Ever since the concept of downconversion of blue light from a light-emitting diode to white light was introduced,1 improving the quality of the white light has been a prime focus of solid state lighting research. The research emphasized many different areas, including research on phosphors.2, 3, 4, 5 Two measures of the quality of the white light6 are the color-rendering index [(CRI) or Ra] and the correlated color temperature (CCT). For general lighting applications, Ra values approaching 100 represent high-quality white light and generally correspond correlated with CCTs in the range of 3000–6000 K. Another measure of color is the (x,y) chromaticity coordinates from the Commission Internationale de l’Eclairage (CIE) diagram, and a good white should have values close to (0.33, 0.33).
White light can be generated by two or three complementary wavelengths of light because there are three types of color-sensitive receptors in the human eyes. Complementary colors (e.g., blue and yellow) have been used to generate a white light. Guo7 demonstrated that an efficiency of 326 lm/W and CIE chromaticity coordinates of (0.31, 0.32) could be achieved using a bichromatic blue and yellow distribution, where a full width half maxima (FWHM) of both the blue and yellow peaks were 5 nm. However, the Ra value was very low at 10. When the blue and yellow peaks were broadened to FWHMs of 20 nm, Ra increased to 26, but the efficiency decreased to 306 lm/W. In other words, the luminance efficiency was enhanced at the expense of the CRI values. Because the quality of the white light is an important criterion for general purpose lighting, a significant amount of research has been devoted to broadening8 and shifting9 the blue and yellow peaks in a bichromatic system. Two phosphors emitting at green and red wavelengths10, 11, 12 can generate high-quality white light in a trichromatic system. However, different rates of aging for red and green phosphors often result in changes of color coordinate with time. In addition, the inorganic light-emitting diode (iLED) operates at temperature as high as 120°C,13 which may lead to thermal quenching14 and low quantum yield. Therefore, stability at high temperatures and high Tc for thermal quenching are important properties of phosphors. Alternatively, the phosphor layer can be remote from the p-n junction of the iLED.
In the present study, we used red and green phosphors with the same composition and polymethylmethacrylate (PMMA) host to downconvert blue light from an iLED to produce white light. The phosphor layer was a few millimeters away from the iLED die to minimize thermal quenching. The weight ratio of green and red phosphors to maximize the quality of the white light was determined.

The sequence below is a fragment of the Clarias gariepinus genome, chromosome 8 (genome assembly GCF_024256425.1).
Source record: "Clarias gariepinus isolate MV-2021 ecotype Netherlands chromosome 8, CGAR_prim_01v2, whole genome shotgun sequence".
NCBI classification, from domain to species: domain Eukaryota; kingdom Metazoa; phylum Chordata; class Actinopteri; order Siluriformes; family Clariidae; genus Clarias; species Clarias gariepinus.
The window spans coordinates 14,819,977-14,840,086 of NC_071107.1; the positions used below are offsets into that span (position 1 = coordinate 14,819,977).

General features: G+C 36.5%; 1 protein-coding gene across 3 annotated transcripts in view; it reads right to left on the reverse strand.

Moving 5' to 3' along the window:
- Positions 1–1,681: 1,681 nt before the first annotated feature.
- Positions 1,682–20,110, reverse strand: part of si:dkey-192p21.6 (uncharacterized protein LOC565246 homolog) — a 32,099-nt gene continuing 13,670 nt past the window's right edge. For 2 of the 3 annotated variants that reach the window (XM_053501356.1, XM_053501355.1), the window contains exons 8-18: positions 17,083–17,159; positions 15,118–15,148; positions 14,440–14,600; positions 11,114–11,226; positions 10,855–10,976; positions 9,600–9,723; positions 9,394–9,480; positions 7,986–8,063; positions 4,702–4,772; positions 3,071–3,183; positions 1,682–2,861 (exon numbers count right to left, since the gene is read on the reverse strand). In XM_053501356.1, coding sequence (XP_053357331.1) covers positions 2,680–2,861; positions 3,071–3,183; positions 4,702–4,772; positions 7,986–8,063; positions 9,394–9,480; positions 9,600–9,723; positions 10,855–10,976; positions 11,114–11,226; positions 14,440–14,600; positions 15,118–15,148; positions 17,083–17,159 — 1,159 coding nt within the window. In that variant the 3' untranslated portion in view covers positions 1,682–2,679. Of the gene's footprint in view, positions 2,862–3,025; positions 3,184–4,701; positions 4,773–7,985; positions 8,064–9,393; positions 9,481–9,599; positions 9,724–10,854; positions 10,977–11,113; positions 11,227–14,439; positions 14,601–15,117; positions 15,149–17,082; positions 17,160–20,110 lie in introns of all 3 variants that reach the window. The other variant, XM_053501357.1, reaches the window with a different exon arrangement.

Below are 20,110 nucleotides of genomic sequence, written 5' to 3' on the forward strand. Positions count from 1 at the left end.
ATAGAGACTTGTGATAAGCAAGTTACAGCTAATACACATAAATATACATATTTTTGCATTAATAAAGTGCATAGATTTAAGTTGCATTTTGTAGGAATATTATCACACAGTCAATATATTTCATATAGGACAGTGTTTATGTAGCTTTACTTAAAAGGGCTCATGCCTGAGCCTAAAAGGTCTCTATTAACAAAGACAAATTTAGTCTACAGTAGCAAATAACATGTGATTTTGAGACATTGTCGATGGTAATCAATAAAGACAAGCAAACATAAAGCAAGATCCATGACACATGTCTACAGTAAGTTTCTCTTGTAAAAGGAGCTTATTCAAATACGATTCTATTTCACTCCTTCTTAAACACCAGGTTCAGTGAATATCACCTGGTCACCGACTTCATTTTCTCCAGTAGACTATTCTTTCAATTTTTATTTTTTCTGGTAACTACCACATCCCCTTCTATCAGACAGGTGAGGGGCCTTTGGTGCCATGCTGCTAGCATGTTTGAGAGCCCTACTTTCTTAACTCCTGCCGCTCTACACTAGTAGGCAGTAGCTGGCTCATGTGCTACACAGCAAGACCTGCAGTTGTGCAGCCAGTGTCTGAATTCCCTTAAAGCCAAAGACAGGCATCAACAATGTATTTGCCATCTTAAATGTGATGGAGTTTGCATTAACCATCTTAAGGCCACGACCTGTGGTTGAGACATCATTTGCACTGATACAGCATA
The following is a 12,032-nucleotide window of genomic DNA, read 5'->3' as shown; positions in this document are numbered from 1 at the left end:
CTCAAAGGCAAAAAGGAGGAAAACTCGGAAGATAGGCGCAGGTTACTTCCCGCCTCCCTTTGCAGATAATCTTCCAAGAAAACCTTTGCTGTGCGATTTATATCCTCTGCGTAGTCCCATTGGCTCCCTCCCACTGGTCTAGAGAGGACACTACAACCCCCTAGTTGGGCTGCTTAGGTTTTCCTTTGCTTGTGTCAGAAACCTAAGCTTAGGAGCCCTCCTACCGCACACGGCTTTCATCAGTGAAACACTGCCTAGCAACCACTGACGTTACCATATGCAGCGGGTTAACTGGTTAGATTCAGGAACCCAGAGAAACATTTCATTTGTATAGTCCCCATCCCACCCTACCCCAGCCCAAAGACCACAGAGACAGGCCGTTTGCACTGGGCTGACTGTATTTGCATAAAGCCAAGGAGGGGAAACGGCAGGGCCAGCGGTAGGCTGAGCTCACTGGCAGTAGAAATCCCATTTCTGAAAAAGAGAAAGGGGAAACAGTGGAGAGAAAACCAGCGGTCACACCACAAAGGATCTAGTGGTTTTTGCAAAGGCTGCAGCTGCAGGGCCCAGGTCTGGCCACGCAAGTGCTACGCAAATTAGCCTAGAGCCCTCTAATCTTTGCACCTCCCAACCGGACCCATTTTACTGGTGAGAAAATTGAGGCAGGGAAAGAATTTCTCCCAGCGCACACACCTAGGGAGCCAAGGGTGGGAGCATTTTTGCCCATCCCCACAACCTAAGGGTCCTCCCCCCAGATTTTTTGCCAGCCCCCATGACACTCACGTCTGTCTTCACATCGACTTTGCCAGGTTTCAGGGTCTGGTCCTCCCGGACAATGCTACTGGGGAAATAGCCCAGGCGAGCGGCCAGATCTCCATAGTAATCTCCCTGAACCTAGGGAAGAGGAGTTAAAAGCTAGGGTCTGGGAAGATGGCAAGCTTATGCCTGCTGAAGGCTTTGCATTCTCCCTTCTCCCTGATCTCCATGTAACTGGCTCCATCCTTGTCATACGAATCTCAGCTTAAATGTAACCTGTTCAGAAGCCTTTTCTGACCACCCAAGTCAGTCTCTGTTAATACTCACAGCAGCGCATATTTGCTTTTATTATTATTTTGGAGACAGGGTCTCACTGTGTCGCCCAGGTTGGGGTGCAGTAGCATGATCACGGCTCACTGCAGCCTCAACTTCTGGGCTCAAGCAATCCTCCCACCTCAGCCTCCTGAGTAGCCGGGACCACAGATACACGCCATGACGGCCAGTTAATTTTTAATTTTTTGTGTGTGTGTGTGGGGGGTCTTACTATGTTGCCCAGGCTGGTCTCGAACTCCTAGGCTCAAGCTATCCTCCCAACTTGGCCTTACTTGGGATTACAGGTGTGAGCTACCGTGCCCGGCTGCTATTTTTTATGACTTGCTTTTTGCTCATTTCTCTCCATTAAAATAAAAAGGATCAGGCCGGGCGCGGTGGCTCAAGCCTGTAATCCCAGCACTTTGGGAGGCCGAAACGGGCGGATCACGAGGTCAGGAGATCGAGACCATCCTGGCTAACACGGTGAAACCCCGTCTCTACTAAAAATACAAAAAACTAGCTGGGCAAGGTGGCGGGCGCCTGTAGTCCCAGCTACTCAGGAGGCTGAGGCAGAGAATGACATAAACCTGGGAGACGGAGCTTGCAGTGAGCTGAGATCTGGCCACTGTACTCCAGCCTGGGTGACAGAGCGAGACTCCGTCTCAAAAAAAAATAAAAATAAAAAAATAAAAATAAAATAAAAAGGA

Characterization of Phosphors
Two sulfoselenide-based phosphor-doped [with a green (PG) and a red (PR)] emitters were received from PhosphorTech (Lithia Springs, USA). The particle size distributions of the PG and PR phosphors were characterized by dynamic light scattering (Honeywell, model UPA 150) with the particles dispersed in water by 15 min of ultrasonication. A JEOL JSM 6400 scanning electron microscope (SEM) was used for morphological characterization of the phosphors. Samples for the SEM were prepared by pressing the phosphor powders onto a Cu tape, followed by a thin coating of sputter-deposited carbon to reduce charging. Solid state photoluminescence (PL) and PL excitation (PLE) spectra from the phosphors were acquired using a monochromatized Xe excitation source (JASCO FP 6500). Different amounts of green to red phosphor were weighed and dispersed in anhydrous ethanol with weight ratios of green to red of 1:2, 1:1, 2:1, 3:1, and 4:1. The mixtures were ultrasonicated before PL analysis in a spectrophotometer (Horiba JobinYvan Fluoro-Max 3). During PL data acquisition, all optics and settings were kept same. The solid state CIE color coordinates and quantum yields (QYs) of thin-films were determined using a JASCO FP6500 spectrophotometer, software for data reduction, and integrating sphere. The room-temperature optical characteristics of blue light from the iLEDs and downconverted white light from the device plus phosphor layer were determined using a SpectraScan PR650 camera (PhotoResearch).
For QYs, the phosphor powders were deagglomerized and sandwiched between two thin (0.25-mm) glass substrates. The QYs of the phosphor films were calculated using
Preparation of Phosphor Films on Inorganic Light-Emitting Diodes
PMMA was used as a host to create phosphor films. The glass-transition temperature of PMMA with a molecular weight 950,000 was reported to be ∼125°C.15 The refractive index of the PMMA-chlorobenzene solution was 1.52 at 380 nm and 1.49 at 780 nm. The phosphors/PMMA solutions were stirred for 30 min at room temperature. To optimize the composition of the phosphor layers, a concentration of phosphor in the PMMA/chlorobenzene solution of 100 mg/ml was used. The weight ratios of green to red phosphors in the 100 mg phosphor per milliliter of solution were varied from 1:1, 2:1, 3:1, and 4:1 and will be labeled as GR11, GR21, GR31, and GR41, respectively.